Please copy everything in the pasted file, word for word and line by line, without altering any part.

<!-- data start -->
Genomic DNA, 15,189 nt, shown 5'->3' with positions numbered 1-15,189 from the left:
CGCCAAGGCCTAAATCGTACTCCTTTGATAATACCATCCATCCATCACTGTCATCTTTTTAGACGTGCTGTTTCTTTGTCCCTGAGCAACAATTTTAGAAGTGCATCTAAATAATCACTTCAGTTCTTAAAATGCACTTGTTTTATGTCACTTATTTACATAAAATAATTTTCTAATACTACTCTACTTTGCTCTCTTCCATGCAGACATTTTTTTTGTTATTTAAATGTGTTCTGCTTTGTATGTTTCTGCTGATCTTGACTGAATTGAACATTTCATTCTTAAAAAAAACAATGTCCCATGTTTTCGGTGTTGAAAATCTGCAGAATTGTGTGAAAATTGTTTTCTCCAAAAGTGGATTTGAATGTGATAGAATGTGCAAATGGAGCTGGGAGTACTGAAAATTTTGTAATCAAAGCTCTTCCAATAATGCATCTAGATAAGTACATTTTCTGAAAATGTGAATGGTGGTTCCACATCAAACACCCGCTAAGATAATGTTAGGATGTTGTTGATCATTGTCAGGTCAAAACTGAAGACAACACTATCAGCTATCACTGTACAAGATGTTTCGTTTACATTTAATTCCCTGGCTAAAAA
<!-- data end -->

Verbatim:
Genomic DNA, 15,189 nt, shown 5'->3' with positions numbered 1-15,189 from the left:
CGCCAAGGCCTAAATCGTACTCCTTTGATAATACCATCCATCCATCACTGTCATCTTTTTAGACGTGCTGTTTCTTTGTCCCTGAGCAACAATTTTAGAAGTGCATCTAAATAATCACTTCAGTTCTTAAAATGCACTTGTTTTATGTCACTTATTTACATAAAATAATTTTCTAATACTACTCTACTTTGCTCTCTTCCATGCAGACATTTTTTTTGTTATTTAAATGTGTTCTGCTTTGTATGTTTCTGCTGATCTTGACTGAATTGAACATTTCATTCTTAAAAAAAACAATGTCCCATGTTTTCGGTGTTGAAAATCTGCAGAATTGTGTGAAAATTGTTTTCTCCAAAAGTGGATTTGAATGTGATAGAATGTGCAAATGGAGCTGGGAGTACTGAAAATTTTGTAATCAAAGCTCTTCCAATAATGCATCTAGATAAGTACATTTTCTGAAAATGTGAATGGTGGTTCCACATCAAACACCCGCTAAGATAATGTTAGGATGTTGTTGATCATTGTCAGGTCAAAACTGAAGACAACACTATCAGCTATCACTGTACAAGATGTTTCGTTTACATTTAATTCCCTGGCTAAAAA